Chevy's LS3 stands a tidy 17.72 inches tall from the centerline of the crank to the top of the intake. Mercury Marine's DOHC, measures 17.1 inches from the crank centerline to the top of the throttle bodies. Of course, there are some differences in the intake systems that could account for the number spread, but the point remains that converting an LS motor from pushrod to DOHC does not add enough height to kill the project. Especially not when you're talking about an engine that could return 600 horsepower without forced induction.
This is important for a couple of reasons. Remember that we're not talking about a new engine for an all-new car here, folks. According to our leaked document above, this is going to be dropped sometime in 2018 while a new, C8 Corvette shouldn't be expected until 2021 at the earliest. Not only does this new motor need to fit vertically, but it needs to fit in the same mounts as the current OHV motor. New hood? Easy. Potentially relocating the whole powertrain? Not so much. The above solution as proven by Mercury Marine solves both of these problems.
Is GM ready for this change?
As we've previously speculated, GM's absurdly massive investment in a "paint shop" in Bowling Green is more than enough to launch another vehicle line, so swapping in a new motor won't rock the boat. What we didn't know then was that GM was about to put $295 million into its Tonawanda engine facility, where Corvette 6.2-liter V8s are made, to support "future engine production." Steve Finch, Tonawanda's plant manager, was quoted by the Buffalo News as saying that the new engines "would represent the next step for the plant's existing 'Generation V' engine line." Kathleen Dilworth, GM manufacturing director told the same paper, "They're going into future vehicle products that we're not prepared to announce yet, for competitive reasons."
To put this $295 million number in perspective, the 2010 investment in Tonawanda to build the Gen V small-block was $400 million. That investment should be enough for a significant valvetrain upgrade, especially as this motor will also be spread across the pickup truck line.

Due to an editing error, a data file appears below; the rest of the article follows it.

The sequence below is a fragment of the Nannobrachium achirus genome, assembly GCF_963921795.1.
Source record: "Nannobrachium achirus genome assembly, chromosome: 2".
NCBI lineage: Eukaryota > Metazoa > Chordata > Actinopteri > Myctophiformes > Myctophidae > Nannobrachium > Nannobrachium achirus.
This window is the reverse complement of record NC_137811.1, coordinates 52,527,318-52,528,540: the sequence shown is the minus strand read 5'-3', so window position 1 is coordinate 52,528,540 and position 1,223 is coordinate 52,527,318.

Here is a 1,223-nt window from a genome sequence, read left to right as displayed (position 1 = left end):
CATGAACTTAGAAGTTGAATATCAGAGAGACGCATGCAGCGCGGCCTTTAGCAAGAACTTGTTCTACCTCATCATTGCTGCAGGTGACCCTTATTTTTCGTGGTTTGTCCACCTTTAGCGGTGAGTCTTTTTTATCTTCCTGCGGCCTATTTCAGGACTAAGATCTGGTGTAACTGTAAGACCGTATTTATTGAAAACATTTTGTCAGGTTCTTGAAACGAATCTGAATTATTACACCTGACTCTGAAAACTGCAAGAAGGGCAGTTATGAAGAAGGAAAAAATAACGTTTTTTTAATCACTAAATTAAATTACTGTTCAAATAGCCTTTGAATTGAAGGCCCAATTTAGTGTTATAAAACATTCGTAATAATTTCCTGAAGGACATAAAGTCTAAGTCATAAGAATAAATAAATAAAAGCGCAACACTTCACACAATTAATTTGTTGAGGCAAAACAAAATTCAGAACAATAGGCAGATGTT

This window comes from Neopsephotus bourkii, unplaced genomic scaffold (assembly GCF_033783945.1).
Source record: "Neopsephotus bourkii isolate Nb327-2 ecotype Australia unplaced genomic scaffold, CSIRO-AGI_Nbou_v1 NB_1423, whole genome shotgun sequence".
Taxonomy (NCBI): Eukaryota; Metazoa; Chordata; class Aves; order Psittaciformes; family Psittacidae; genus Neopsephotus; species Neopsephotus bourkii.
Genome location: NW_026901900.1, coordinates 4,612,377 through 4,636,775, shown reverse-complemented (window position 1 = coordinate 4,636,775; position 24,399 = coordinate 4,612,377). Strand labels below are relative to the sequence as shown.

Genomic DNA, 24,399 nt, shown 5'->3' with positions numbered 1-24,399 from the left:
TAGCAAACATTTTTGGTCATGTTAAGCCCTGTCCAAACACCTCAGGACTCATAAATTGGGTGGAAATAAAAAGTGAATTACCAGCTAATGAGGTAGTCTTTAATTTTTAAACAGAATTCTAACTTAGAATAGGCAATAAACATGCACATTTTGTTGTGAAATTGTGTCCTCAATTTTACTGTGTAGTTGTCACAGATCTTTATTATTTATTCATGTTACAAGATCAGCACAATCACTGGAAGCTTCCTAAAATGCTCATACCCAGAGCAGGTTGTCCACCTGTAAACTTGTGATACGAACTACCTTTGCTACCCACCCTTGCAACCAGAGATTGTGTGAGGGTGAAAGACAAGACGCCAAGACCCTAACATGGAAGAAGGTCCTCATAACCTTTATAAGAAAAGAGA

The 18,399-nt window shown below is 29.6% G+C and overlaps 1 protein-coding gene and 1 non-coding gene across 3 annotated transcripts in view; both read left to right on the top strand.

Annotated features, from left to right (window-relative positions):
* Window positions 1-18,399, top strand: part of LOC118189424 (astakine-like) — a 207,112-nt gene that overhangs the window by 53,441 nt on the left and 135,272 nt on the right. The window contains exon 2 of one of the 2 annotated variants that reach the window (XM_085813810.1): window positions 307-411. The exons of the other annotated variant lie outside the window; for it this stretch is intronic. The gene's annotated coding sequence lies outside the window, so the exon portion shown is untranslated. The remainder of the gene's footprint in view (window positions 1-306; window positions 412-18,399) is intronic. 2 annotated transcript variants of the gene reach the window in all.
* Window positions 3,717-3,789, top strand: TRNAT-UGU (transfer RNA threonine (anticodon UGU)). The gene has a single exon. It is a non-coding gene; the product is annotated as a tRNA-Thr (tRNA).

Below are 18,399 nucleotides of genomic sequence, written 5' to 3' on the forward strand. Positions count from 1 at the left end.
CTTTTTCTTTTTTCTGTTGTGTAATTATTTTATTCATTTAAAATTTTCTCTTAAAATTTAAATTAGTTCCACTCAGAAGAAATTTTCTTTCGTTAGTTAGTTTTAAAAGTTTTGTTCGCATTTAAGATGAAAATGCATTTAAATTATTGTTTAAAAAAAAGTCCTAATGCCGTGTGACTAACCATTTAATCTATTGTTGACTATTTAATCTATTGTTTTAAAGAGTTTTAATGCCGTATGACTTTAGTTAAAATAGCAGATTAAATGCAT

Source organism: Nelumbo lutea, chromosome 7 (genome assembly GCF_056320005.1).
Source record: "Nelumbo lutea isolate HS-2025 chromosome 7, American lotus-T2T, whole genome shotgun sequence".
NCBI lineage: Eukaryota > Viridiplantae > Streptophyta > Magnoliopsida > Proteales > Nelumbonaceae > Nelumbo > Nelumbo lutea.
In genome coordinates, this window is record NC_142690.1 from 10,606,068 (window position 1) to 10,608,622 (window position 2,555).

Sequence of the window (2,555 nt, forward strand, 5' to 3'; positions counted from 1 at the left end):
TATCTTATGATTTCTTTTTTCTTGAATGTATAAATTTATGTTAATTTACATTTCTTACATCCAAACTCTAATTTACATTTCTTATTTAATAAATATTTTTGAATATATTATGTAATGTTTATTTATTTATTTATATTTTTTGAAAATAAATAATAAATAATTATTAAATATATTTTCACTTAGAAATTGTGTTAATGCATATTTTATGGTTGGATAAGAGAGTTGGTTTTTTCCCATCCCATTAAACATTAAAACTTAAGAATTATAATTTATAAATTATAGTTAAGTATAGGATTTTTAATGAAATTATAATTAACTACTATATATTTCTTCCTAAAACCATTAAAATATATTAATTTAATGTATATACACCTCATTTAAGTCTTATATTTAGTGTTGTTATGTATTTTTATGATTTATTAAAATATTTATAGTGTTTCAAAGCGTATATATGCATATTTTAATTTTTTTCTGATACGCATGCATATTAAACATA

Alongside the nonsense "it won't fit!" naysayers are the armchair MBAs who argue that GM is too focused on the bottom line and too obsessed with scale to do another expensive one-off engine line. These people are onto something. GM isn't going to architect this updated motor just for the Corvette; we see it replacing all of the V8s.
The Gen V small block, introduced on the 2014 Corvette Stingray, found its way into the redesigned GMT K2XX trucks/full-size SUVs as the EcoTec3 in both 6.2 and 5.3-liter configurations. Any new development for the Corvette's powertrain, besides the silly performance motors, needs to be flexible enough to do work across the whole GM portfolio.
Considering this, the timing is too perfect. For 2016, Silverado sales were down while nearly every other truck posted gains. Ford, specifically, is making gains with its lineup of efficient-according-to-the-EPA EcoBoost motors and aluminum bodies. GM needs to do something. A DOHC V8 would increase power and efficiency with minimal costs and no silly (and expensive) turbos. Finally, with the release of the new Chevy Tahoe RST, Cadillac and GMC need a hi-po engine offering to keep those profit machines rolling. We're guessing we'll see the first of these in 2018 as 2019 MY.
But first, we'll see it in:
The big-wing, front-engine car (ZR-1)
To be fair, this is the weakest part of our argument, but stick with it. We've seen spy shots of this one (we'll call it ZR-1 henceforth) a few times now, but haven't gotten a good sense of what's powering it. For a while, we were on the side of the fence that follows GM's current pattern and assumed that the new ZR-1 would be the track-focused big-brother to the Z06. Think Chevy's ACR.